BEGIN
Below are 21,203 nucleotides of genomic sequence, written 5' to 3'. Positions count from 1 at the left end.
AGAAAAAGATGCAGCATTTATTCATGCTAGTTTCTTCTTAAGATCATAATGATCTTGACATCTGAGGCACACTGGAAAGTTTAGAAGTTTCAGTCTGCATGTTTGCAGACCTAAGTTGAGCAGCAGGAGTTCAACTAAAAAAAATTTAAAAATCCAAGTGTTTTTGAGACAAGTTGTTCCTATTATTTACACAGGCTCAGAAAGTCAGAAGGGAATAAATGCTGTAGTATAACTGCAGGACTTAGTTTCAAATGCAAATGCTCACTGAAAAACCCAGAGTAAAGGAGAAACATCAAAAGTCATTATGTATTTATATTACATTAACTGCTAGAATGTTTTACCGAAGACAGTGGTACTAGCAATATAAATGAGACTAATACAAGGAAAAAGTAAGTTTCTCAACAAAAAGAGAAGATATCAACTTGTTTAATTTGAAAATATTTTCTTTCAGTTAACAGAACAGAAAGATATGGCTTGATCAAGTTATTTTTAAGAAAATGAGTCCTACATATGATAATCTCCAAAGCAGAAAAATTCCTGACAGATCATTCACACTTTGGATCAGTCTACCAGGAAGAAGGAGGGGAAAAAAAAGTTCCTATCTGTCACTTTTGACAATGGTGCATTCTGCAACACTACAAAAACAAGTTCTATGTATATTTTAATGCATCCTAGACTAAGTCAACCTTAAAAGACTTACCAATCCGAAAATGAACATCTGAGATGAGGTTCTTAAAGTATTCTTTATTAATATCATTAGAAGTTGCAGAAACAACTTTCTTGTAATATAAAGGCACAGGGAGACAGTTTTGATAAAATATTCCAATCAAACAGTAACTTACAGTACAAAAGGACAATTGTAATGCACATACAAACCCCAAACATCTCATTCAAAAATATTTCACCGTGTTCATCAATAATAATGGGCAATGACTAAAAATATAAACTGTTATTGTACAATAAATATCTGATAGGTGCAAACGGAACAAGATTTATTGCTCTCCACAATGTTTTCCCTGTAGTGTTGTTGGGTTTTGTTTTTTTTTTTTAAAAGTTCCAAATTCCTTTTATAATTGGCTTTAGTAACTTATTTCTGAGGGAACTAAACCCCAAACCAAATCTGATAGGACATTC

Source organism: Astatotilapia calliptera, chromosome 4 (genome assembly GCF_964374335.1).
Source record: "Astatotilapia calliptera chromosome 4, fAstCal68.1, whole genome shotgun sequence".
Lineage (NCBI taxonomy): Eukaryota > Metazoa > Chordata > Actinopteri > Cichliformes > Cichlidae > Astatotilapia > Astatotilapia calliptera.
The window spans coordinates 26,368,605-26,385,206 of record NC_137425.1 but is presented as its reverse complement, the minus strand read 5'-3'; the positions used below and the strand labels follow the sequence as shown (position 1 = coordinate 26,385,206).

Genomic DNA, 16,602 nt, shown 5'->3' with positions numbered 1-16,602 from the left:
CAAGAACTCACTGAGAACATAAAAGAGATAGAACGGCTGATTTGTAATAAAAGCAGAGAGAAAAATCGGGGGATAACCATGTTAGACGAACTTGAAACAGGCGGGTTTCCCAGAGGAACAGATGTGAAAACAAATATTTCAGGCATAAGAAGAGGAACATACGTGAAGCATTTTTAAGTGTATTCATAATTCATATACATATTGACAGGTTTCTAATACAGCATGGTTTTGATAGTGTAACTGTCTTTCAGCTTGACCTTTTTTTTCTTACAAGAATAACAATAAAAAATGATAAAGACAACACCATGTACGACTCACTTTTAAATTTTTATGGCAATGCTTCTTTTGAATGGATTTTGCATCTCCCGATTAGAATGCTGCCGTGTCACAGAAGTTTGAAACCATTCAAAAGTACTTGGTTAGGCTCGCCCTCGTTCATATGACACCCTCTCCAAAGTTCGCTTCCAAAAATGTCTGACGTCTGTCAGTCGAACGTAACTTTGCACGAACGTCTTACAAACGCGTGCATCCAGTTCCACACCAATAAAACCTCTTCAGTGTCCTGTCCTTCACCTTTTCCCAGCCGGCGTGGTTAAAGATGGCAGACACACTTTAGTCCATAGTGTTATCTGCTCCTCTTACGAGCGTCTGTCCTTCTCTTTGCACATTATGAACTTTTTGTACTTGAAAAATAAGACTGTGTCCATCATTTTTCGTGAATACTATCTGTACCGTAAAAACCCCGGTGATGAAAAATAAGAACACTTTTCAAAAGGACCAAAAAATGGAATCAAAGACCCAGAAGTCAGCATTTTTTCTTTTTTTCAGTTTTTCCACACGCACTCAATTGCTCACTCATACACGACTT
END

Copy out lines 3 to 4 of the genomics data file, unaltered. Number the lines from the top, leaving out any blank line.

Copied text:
Source organism: Astatotilapia calliptera, chromosome 4 (genome assembly GCF_964374335.1).
Source record: "Astatotilapia calliptera chromosome 4, fAstCal68.1, whole genome shotgun sequence".